Now try to concentrate

Notwithstanding the fact that he comes bearing the great gift to popular culture that is The Simpsons, Rupert Murdoch is such an obvious villain that he may distort the arguments about the effects of concentrated ownership on the media. In fact, the academics who study this stuff are by no means agreed on the malign influence of bigger and bigger media companies: some of them, for example, reckon only big multimedia players will be able to rescue journalism from the predicted collapse of print newspapers.
In Ireland the question is far from academic. Tony O'Reilly doesn't impose an obvious political world-view on Independent News and Media (INM) publications – you have only to look at the difference between the British and Irish Independents – but like Rupert Murdoch he fully expects that their contents will not run counter to his other business interests. (Also that they will spell his name right, as 'Sir Anthony…')
Other members of Ireland's corporate aristocracy are notoriously resentful of the easy ride O'Reilly gets – with even non-INM media usually toeing the line. Now one of them, Denis O'Brien, is having a go – or is he simply trying to imitate O'Reilly, and gain the same alleged immunity from media persecution?

Sure, maybe it's a bit rich to hear RTE worrying about the effect on competition of a single organisation like O'Brien's Communicorp controlling, say, two (count 'em) national radio stations, one music-led and one full of current affairs. (Where have we heard that before?) Nonetheless, we should be wary of ceding too much media to O'Brien, who like O'Reilly and Murdoch before him is a considerable newsmaker in his own right, and whose business interests have been closely tied to economic and political matters – including the disposition of public assets – that merit disinterested scrutiny from genuinely independent journalists.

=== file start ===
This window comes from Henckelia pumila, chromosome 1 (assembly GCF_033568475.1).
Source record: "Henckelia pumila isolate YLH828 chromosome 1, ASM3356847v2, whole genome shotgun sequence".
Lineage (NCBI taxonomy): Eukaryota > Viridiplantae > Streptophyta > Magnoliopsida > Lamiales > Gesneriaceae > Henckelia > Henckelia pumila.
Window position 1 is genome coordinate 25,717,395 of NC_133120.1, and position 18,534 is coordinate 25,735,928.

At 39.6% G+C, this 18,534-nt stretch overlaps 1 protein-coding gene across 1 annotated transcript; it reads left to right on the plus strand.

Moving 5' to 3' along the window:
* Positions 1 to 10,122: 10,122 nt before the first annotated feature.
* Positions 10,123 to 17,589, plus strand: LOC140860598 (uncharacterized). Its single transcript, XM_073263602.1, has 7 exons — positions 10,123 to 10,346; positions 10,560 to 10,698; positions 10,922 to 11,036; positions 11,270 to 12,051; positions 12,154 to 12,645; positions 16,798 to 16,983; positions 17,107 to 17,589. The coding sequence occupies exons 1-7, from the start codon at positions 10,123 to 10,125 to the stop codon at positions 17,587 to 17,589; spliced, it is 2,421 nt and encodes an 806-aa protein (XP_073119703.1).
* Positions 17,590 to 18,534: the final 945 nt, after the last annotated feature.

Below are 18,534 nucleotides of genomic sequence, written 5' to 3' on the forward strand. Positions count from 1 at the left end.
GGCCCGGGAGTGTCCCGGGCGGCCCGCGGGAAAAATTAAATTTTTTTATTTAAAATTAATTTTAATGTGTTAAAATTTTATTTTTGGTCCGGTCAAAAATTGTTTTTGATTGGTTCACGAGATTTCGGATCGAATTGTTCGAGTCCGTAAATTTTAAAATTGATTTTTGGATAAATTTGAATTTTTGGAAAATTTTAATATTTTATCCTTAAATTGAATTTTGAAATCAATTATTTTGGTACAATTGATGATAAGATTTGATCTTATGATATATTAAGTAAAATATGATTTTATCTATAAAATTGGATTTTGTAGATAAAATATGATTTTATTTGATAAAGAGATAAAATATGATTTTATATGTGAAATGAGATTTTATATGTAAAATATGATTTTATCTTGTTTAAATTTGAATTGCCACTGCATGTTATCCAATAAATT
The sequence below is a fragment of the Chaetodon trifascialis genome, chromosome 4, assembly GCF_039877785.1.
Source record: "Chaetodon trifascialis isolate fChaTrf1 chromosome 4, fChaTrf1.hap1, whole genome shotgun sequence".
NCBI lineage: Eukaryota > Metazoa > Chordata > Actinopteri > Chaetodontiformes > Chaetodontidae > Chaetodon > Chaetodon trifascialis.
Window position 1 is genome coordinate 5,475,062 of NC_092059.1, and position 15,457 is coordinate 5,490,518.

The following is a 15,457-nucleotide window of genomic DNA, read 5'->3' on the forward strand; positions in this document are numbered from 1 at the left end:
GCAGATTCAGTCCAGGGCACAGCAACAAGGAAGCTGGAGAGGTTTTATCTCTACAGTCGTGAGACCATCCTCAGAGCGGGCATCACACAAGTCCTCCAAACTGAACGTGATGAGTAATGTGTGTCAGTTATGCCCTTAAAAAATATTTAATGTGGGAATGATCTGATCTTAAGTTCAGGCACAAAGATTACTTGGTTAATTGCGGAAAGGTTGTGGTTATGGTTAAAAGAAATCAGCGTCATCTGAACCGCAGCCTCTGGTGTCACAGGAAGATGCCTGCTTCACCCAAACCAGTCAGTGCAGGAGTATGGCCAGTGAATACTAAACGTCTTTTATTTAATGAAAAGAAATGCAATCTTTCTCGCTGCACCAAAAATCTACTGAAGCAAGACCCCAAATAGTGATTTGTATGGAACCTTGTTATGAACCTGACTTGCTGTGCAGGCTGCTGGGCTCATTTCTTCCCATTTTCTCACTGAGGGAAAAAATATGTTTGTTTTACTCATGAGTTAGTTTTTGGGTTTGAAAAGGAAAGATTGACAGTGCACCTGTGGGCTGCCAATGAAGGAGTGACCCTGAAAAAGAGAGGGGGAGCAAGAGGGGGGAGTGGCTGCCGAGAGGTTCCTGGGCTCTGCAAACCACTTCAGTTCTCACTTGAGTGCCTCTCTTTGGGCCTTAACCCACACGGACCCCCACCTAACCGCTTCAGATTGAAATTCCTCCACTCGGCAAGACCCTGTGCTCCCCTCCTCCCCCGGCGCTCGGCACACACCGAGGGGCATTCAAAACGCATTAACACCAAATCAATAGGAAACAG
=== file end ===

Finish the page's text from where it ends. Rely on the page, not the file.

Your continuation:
Think of the children
One hesitates to throw around a phrase like 'the new McCarthyism' too readily, not just because it might prompt Kevin Myers to another rousing defence of the much-maligned Wisconsin senator, but because using the history of US anti-communist hysteria as a touchstone probably understates the repressive atmosphere of the 'war on terror' – in which (to cite just the last month's prime examples) British Muslims can get six years each in prison for speaking certain words, and an Indian doctor can be locked up indefinitely in Australia for giving a relative his SIM card, and neither case arouses much negative comment.

But is it just possible that the phrase 'new McCarthyism' could apply to the atmosphere around certain aspects of 'child protection', in which an offence, however nasty and stupid, that didn't even merit a custodial sentence in Holland nonetheless costs a man his career, turns his movements into top-of-the-bulletin news and prompts high-level inquiries? Who really believes that some hypothetical child's interest is really served by such hue and cry?

Meanwhile, the new 'political correctness' also insists – without a shred of hard evidence – that poor old fathers are intolerably oppressed in Irish child-custody cases. How did the many media purveyors of such unproven truisms feel about hearing them in the emails exchanged between Joe O'Reilly and his sister?

In recent weeks in Britain two mothers who had reared their children from birth actually lost custody of them because judges didn't think the youngsters were getting enough time with their fathers. The court actions, which might have provoked outrage in the past, went little remarked-upon in the current atmosphere of 'fathers' rights'. Whatever the merits of these cases, they surely raise fundamental questions about how, and from whom, we should be worrying about protecting our children.